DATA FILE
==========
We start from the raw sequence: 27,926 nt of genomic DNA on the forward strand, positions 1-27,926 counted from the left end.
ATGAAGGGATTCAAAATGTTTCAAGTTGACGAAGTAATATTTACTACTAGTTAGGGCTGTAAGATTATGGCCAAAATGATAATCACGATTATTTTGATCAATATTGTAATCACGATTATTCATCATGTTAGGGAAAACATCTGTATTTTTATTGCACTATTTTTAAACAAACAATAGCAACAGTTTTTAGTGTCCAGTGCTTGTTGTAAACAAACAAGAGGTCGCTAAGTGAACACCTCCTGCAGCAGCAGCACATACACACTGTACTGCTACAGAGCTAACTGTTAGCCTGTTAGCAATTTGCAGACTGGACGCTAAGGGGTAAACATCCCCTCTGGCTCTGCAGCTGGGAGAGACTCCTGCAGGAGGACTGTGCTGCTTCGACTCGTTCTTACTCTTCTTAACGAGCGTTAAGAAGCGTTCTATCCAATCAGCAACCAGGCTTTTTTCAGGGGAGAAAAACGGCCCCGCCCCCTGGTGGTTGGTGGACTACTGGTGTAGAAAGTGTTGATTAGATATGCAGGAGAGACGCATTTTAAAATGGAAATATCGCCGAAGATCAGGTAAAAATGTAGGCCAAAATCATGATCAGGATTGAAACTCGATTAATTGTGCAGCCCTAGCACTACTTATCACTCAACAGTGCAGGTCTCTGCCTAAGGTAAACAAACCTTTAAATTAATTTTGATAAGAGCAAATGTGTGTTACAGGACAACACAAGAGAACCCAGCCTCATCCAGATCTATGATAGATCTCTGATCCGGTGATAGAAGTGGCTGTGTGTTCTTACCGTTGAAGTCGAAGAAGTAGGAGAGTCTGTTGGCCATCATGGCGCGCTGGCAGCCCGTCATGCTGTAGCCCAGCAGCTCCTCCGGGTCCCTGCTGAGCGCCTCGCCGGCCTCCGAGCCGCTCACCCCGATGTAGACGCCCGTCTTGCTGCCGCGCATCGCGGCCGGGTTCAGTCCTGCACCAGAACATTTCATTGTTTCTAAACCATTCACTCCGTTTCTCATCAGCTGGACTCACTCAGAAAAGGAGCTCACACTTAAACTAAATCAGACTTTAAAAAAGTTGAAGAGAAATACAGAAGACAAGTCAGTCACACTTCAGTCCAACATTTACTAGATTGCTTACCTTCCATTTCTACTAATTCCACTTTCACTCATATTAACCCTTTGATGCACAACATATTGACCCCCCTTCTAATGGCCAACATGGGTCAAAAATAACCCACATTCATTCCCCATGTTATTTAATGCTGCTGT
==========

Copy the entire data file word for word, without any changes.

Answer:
We start from the raw sequence: 27,926 nt of genomic DNA on the forward strand, positions 1-27,926 counted from the left end.
ATGAAGGGATTCAAAATGTTTCAAGTTGACGAAGTAATATTTACTACTAGTTAGGGCTGTAAGATTATGGCCAAAATGATAATCACGATTATTTTGATCAATATTGTAATCACGATTATTCATCATGTTAGGGAAAACATCTGTATTTTTATTGCACTATTTTTAAACAAACAATAGCAACAGTTTTTAGTGTCCAGTGCTTGTTGTAAACAAACAAGAGGTCGCTAAGTGAACACCTCCTGCAGCAGCAGCACATACACACTGTACTGCTACAGAGCTAACTGTTAGCCTGTTAGCAATTTGCAGACTGGACGCTAAGGGGTAAACATCCCCTCTGGCTCTGCAGCTGGGAGAGACTCCTGCAGGAGGACTGTGCTGCTTCGACTCGTTCTTACTCTTCTTAACGAGCGTTAAGAAGCGTTCTATCCAATCAGCAACCAGGCTTTTTTCAGGGGAGAAAAACGGCCCCGCCCCCTGGTGGTTGGTGGACTACTGGTGTAGAAAGTGTTGATTAGATATGCAGGAGAGACGCATTTTAAAATGGAAATATCGCCGAAGATCAGGTAAAAATGTAGGCCAAAATCATGATCAGGATTGAAACTCGATTAATTGTGCAGCCCTAGCACTACTTATCACTCAACAGTGCAGGTCTCTGCCTAAGGTAAACAAACCTTTAAATTAATTTTGATAAGAGCAAATGTGTGTTACAGGACAACACAAGAGAACCCAGCCTCATCCAGATCTATGATAGATCTCTGATCCGGTGATAGAAGTGGCTGTGTGTTCTTACCGTTGAAGTCGAAGAAGTAGGAGAGTCTGTTGGCCATCATGGCGCGCTGGCAGCCCGTCATGCTGTAGCCCAGCAGCTCCTCCGGGTCCCTGCTGAGCGCCTCGCCGGCCTCCGAGCCGCTCACCCCGATGTAGACGCCCGTCTTGCTGCCGCGCATCGCGGCCGGGTTCAGTCCTGCACCAGAACATTTCATTGTTTCTAAACCATTCACTCCGTTTCTCATCAGCTGGACTCACTCAGAAAAGGAGCTCACACTTAAACTAAATCAGACTTTAAAAAAGTTGAAGAGAAATACAGAAGACAAGTCAGTCACACTTCAGTCCAACATTTACTAGATTGCTTACCTTCCATTTCTACTAATTCCACTTTCACTCATATTAACCCTTTGATGCACAACATATTGACCCCCCTTCTAATGGCCAACATGGGTCAAAAATAACCCACATTCATTCCCCATGTTATTTAATGCTGCTGT